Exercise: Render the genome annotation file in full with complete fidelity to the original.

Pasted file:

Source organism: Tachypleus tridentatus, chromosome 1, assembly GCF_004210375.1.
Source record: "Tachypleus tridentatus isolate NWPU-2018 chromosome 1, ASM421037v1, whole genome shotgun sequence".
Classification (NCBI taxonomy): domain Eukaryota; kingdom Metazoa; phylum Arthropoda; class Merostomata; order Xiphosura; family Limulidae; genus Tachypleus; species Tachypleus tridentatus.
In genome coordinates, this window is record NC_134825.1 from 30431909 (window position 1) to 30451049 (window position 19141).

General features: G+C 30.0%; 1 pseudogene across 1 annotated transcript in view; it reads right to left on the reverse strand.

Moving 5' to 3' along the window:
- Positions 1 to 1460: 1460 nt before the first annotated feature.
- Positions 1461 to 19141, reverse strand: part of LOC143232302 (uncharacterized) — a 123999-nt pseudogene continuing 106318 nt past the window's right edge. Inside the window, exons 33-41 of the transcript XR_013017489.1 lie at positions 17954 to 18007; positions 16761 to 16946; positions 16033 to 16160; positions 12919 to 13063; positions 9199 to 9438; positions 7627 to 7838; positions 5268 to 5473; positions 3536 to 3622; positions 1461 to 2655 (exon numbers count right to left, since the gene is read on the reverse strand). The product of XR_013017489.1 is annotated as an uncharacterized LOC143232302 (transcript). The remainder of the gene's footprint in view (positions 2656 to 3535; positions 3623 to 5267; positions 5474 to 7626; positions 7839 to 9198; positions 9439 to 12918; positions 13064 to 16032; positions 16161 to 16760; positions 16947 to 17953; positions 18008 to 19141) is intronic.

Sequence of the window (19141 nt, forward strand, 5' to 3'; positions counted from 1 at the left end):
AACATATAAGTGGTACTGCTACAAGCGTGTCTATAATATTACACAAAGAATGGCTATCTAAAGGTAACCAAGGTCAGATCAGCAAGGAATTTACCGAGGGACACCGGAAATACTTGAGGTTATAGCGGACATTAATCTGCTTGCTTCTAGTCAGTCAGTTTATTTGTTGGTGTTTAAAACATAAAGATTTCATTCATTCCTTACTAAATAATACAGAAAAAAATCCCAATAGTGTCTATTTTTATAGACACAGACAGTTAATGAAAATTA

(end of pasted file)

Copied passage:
Source organism: Tachypleus tridentatus, chromosome 1, assembly GCF_004210375.1.
Source record: "Tachypleus tridentatus isolate NWPU-2018 chromosome 1, ASM421037v1, whole genome shotgun sequence".
Classification (NCBI taxonomy): domain Eukaryota; kingdom Metazoa; phylum Arthropoda; class Merostomata; order Xiphosura; family Limulidae; genus Tachypleus; species Tachypleus tridentatus.
In genome coordinates, this window is record NC_134825.1 from 30431909 (window position 1) to 30451049 (window position 19141).

General features: G+C 30.0%; 1 pseudogene across 1 annotated transcript in view; it reads right to left on the reverse strand.

Moving 5' to 3' along the window:
- Positions 1 to 1460: 1460 nt before the first annotated feature.
- Positions 1461 to 19141, reverse strand: part of LOC143232302 (uncharacterized) — a 123999-nt pseudogene continuing 106318 nt past the window's right edge. Inside the window, exons 33-41 of the transcript XR_013017489.1 lie at positions 17954 to 18007; positions 16761 to 16946; positions 16033 to 16160; positions 12919 to 13063; positions 9199 to 9438; positions 7627 to 7838; positions 5268 to 5473; positions 3536 to 3622; positions 1461 to 2655 (exon numbers count right to left, since the gene is read on the reverse strand). The product of XR_013017489.1 is annotated as an uncharacterized LOC143232302 (transcript). The remainder of the gene's footprint in view (positions 2656 to 3535; positions 3623 to 5267; positions 5474 to 7626; positions 7839 to 9198; positions 9439 to 12918; positions 13064 to 16032; positions 16161 to 16760; positions 16947 to 17953; positions 18008 to 19141) is intronic.

Sequence of the window (19141 nt, forward strand, 5' to 3'; positions counted from 1 at the left end):
AACATATAAGTGGTACTGCTACAAGCGTGTCTATAATATTACACAAAGAATGGCTATCTAAAGGTAACCAAGGTCAGATCAGCAAGGAATTTACCGAGGGACACCGGAAATACTTGAGGTTATAGCGGACATTAATCTGCTTGCTTCTAGTCAGTCAGTTTATTTGTTGGTGTTTAAAACATAAAGATTTCATTCATTCCTTACTAAATAATACAGAAAAAAATCCCAATAGTGTCTATTTTTATAGACACAGACAGTTAATGAAAATTA